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NACA0012 validation using Solidworks 2013

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Old   May 12, 2015, 09:58
Default NACA0012 validation using Solidworks 2013
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hey guys, i'm currently doing the validation for NACA0012 using solidworks 2013. The problems I'm getting are the Cl is very low and the Cd is very high as compared to the reference. Even my stall angle is not correct. I'm guessing that my turbulence parameters are wrong but is cant figure them out. can anyone help me with this..i attached together my results.
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File Type: png lift curve.PNG (12.4 KB, 16 views)
File Type: png drag curve.PNG (16.7 KB, 14 views)
File Type: jpg NACA 0012.jpg (89.5 KB, 13 views)
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Old   May 12, 2015, 10:35
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It looks like your CL-alpha curve is totally incorrect, so the problem is probably more than the turbulence model. If this were the case your low angles of attack (say between +/- 4 degrees) would be pretty spot on with the wind tunnel data.

My first question...are you sure you modeled a NACA 0012 and not something thinner like a NACA 0006?

Second Question...how closely do your model Reynolds numbers match the wind tunnel data. CL-alpha will be lower and much more pronounced when you get below 5*10^5. Given your high CD and low CL your Reynolds number looks like it should be in the 10,000's, which clearly doesn't match the Theory of Wing Sections data at 10^6 and 10^7.
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Old   May 12, 2015, 11:07
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Quote:
Originally Posted by H0T_S0UP View Post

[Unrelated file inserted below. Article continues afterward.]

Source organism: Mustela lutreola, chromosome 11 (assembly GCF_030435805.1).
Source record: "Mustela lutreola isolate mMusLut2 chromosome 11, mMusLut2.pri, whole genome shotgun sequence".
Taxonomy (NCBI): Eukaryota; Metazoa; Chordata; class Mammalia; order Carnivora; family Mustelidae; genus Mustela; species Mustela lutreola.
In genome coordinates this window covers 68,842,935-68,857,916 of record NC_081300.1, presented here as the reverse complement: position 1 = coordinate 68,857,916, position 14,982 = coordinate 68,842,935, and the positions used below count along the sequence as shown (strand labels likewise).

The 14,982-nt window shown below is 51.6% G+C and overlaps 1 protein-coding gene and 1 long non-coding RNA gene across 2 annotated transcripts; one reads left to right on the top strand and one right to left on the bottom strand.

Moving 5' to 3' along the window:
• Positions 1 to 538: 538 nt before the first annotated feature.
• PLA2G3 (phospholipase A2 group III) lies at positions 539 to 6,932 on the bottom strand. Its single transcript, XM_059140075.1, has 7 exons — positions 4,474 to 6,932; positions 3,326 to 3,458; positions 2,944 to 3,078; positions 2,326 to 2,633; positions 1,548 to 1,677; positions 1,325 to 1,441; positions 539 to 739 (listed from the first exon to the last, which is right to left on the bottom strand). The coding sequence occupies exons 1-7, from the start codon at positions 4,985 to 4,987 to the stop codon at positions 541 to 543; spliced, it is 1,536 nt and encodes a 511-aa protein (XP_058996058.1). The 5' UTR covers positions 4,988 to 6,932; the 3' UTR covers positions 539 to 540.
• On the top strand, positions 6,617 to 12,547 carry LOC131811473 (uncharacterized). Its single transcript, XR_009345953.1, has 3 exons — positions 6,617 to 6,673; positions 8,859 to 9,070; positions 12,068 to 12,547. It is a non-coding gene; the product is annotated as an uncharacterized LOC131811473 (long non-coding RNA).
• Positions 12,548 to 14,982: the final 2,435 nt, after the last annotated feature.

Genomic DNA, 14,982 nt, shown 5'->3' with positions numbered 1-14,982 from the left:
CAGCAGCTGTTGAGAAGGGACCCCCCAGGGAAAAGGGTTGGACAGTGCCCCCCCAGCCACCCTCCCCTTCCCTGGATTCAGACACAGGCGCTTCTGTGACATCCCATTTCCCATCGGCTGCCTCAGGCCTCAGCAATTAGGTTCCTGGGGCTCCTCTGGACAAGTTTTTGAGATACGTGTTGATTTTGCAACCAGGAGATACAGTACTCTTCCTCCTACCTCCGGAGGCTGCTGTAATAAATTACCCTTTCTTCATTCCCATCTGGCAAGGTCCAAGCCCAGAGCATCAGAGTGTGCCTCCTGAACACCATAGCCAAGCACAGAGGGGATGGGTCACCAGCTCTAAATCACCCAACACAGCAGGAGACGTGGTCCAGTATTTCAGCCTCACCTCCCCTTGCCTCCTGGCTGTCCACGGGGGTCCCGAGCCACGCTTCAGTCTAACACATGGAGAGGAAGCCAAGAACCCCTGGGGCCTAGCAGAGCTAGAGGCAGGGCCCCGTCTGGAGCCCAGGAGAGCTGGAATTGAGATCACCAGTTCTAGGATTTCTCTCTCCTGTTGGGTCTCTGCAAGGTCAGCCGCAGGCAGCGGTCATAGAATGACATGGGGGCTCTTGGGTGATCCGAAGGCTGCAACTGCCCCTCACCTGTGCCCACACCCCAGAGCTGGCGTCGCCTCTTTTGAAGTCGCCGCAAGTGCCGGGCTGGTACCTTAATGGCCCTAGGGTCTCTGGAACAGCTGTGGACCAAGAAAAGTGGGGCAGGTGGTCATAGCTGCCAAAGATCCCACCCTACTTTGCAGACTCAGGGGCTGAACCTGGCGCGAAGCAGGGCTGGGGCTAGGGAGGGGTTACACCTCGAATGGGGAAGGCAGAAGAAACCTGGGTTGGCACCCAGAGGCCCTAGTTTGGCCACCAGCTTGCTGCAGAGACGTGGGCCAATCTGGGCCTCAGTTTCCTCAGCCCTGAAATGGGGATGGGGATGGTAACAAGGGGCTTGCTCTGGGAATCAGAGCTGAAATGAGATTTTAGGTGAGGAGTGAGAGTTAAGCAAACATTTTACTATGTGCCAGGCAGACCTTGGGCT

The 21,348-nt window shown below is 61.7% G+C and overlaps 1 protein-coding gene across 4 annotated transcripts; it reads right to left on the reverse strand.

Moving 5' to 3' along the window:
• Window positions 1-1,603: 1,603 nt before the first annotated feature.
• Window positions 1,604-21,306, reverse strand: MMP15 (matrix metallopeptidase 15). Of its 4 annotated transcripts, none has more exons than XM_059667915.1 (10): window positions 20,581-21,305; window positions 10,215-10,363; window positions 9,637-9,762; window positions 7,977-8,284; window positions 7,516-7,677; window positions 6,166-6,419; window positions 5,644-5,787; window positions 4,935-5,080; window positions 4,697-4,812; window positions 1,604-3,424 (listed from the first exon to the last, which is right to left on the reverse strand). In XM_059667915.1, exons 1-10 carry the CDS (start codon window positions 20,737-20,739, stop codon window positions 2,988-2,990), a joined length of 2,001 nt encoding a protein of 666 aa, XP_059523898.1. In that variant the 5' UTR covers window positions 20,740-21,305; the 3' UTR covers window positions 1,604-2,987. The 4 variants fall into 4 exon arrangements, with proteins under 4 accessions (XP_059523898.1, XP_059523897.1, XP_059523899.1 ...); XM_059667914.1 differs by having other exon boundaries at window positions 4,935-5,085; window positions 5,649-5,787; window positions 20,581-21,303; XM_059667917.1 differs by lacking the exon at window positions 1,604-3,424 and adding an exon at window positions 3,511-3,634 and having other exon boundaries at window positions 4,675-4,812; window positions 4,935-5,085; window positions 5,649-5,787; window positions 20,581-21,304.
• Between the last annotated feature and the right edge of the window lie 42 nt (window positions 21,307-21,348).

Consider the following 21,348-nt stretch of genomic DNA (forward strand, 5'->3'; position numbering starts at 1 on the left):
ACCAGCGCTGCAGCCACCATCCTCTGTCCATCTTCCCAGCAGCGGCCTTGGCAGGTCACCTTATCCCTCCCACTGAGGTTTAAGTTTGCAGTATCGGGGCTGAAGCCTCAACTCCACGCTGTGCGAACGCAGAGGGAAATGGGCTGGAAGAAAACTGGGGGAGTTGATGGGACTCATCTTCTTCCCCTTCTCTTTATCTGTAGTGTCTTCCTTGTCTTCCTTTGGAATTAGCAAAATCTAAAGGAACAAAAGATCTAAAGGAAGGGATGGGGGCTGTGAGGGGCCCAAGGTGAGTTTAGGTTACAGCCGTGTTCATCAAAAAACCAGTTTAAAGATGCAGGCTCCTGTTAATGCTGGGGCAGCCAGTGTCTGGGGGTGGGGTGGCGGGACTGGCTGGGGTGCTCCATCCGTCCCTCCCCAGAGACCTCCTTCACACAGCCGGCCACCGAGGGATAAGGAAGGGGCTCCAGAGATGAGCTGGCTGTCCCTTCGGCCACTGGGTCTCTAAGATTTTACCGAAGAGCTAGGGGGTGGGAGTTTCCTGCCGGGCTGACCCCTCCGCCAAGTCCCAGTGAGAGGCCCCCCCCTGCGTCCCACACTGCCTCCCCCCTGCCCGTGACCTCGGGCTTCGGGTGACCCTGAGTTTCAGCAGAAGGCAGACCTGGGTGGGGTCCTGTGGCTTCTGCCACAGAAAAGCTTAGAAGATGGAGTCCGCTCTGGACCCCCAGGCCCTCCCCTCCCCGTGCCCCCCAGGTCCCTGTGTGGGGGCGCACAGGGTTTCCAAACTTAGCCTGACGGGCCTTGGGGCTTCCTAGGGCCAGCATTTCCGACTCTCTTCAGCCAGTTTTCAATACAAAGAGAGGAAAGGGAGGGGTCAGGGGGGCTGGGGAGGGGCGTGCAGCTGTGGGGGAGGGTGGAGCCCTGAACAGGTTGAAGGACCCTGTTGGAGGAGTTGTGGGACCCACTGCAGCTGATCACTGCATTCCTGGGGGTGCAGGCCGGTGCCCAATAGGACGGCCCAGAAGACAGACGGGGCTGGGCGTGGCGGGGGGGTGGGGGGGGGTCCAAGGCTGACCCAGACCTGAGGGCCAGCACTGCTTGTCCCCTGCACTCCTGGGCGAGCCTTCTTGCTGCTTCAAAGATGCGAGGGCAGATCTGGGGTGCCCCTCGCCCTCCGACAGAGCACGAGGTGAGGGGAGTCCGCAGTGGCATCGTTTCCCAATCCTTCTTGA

It looks like your CL-alpha curve is totally incorrect, so the problem is probably more than the turbulence model. If this were the case your low angles of attack (say between +/- 4 degrees) would be pretty spot on with the wind tunnel data.

My first question...are you sure you modeled a NACA 0012 and not something thinner like a NACA 0006?

Second Question...how closely do your model Reynolds numbers match the wind tunnel data. CL-alpha will be lower and much more pronounced when you get below 5*10^5. Given your high CD and low CL your Reynolds number looks like it should be in the 10,000's, which clearly doesn't match the Theory of Wing Sections data at 10^6 and 10^7.
thanks for the the reply..

for the first question..i did double checked the airfoil and yes im sure its naca0012..

2nd question..i used re=3million and set an equation for the software to calculate by itself..

i'm attaching the the model and parameters..please have a look..
chord length and span are both 1meter.

thanks..
Attached Images
File Type: jpg Capture.jpg (55.2 KB, 12 views)
File Type: png Capture2.PNG (50.8 KB, 11 views)
File Type: png Capture3.PNG (53.8 KB, 11 views)
File Type: png Capture4.PNG (45.6 KB, 10 views)
File Type: jpg Capture5.jpg (51.2 KB, 9 views)
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Old   May 12, 2015, 11:39